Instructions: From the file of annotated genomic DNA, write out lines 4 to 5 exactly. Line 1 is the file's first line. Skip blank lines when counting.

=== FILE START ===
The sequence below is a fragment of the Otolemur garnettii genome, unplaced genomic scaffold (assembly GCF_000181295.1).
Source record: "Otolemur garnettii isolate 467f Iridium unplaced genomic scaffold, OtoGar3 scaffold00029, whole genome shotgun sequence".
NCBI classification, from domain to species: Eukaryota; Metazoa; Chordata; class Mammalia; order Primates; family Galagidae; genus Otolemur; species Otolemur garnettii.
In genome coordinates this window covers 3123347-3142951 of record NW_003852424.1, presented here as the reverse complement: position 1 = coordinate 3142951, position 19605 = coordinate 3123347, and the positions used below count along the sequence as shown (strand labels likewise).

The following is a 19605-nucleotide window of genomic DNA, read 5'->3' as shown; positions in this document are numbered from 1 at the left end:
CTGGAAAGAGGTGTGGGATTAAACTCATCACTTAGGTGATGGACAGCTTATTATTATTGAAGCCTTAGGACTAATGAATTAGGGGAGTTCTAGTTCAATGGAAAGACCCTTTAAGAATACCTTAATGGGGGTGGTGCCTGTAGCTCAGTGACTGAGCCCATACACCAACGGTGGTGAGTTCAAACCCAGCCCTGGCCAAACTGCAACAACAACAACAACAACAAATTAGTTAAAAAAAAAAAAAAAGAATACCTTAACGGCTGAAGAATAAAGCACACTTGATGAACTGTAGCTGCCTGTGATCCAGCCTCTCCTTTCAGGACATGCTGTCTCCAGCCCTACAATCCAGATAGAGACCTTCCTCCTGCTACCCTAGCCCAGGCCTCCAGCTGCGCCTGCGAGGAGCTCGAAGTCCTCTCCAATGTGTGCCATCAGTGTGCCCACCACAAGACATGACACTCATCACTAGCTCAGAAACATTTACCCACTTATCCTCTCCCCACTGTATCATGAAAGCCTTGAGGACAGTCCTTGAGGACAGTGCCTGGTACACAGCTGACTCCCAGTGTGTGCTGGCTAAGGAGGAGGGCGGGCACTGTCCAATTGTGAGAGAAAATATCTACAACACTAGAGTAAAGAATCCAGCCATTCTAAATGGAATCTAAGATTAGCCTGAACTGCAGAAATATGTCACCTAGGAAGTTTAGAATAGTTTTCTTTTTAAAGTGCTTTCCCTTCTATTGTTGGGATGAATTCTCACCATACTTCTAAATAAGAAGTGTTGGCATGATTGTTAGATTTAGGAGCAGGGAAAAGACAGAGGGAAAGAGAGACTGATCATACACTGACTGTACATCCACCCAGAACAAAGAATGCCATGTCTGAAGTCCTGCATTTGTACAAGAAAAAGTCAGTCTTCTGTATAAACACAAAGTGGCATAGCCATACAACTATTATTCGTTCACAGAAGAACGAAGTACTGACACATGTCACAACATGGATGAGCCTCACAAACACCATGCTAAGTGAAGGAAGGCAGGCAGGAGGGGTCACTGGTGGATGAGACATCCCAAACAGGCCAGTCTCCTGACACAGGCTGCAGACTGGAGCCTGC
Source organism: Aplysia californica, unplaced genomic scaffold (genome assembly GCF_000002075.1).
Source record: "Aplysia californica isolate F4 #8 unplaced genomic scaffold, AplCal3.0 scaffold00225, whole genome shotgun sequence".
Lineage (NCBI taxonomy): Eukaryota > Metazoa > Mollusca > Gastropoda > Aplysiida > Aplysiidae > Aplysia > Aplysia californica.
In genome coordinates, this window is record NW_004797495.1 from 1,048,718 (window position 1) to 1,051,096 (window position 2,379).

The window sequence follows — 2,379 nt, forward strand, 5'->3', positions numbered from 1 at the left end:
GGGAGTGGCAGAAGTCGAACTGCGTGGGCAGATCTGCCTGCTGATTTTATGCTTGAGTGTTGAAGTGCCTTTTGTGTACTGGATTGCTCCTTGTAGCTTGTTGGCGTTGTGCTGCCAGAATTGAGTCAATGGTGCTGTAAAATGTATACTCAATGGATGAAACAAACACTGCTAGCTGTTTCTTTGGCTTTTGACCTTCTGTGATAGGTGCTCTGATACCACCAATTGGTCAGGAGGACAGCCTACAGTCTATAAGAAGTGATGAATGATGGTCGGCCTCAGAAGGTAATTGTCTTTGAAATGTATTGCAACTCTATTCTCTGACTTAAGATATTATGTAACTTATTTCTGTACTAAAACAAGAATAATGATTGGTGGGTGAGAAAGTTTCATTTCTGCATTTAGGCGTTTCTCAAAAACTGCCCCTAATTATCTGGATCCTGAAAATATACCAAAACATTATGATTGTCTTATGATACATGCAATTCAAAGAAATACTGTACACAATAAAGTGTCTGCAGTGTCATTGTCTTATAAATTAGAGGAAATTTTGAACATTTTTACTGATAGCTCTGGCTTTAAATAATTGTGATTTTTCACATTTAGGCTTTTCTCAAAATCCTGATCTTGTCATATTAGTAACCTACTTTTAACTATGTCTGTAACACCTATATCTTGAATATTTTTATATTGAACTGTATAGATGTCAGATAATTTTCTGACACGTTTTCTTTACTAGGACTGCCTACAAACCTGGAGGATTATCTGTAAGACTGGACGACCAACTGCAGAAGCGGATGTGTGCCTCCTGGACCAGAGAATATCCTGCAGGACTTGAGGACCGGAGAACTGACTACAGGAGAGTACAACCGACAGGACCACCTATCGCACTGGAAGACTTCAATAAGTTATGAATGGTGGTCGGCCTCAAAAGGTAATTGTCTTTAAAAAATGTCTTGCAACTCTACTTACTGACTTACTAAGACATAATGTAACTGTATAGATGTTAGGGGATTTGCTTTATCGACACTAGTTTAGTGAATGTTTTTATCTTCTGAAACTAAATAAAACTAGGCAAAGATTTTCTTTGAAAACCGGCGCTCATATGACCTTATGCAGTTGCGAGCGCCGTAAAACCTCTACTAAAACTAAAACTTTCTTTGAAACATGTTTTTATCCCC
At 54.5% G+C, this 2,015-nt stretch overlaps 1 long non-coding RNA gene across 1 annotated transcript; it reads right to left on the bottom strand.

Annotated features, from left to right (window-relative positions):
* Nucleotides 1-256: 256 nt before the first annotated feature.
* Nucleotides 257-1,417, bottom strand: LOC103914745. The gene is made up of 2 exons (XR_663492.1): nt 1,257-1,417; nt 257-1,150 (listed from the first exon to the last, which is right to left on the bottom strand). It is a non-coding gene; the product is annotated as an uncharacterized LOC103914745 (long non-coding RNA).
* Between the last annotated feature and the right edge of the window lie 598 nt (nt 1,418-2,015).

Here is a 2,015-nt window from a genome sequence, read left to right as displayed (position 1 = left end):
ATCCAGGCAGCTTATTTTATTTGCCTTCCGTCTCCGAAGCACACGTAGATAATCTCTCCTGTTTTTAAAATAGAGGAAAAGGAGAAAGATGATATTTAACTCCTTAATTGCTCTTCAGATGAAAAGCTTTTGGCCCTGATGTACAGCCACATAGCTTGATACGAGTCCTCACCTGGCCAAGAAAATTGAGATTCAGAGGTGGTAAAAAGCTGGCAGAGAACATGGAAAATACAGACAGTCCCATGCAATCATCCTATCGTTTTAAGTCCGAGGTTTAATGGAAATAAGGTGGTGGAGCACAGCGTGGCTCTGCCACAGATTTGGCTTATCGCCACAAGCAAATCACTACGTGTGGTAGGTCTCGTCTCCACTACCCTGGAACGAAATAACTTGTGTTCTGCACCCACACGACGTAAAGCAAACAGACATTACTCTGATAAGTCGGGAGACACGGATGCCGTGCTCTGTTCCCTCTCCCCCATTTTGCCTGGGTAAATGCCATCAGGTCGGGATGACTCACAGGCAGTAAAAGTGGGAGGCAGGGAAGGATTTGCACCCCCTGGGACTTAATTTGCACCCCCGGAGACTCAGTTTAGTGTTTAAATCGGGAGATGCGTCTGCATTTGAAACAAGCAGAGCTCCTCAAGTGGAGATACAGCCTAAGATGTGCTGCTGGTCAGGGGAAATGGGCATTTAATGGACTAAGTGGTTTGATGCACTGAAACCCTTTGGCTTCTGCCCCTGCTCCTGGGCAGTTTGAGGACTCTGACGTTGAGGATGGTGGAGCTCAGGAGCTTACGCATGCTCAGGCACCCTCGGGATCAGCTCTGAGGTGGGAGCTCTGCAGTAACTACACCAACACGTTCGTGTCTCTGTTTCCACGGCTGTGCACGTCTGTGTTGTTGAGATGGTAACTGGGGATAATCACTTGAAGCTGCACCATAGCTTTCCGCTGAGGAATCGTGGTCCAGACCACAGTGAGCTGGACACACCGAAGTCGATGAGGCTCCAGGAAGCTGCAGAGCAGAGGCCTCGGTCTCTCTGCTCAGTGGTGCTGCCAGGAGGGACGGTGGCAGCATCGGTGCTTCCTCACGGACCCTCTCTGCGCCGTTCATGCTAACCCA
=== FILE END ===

In genome coordinates this window covers 3123347-3142951 of record NW_003852424.1, presented here as the reverse complement: position 1 = coordinate 3142951, position 19605 = coordinate 3123347, and the positions used below count along the sequence as shown (strand labels likewise).

The following is a 19605-nucleotide window of genomic DNA, read 5'->3' as shown; positions in this document are numbered from 1 at the left end: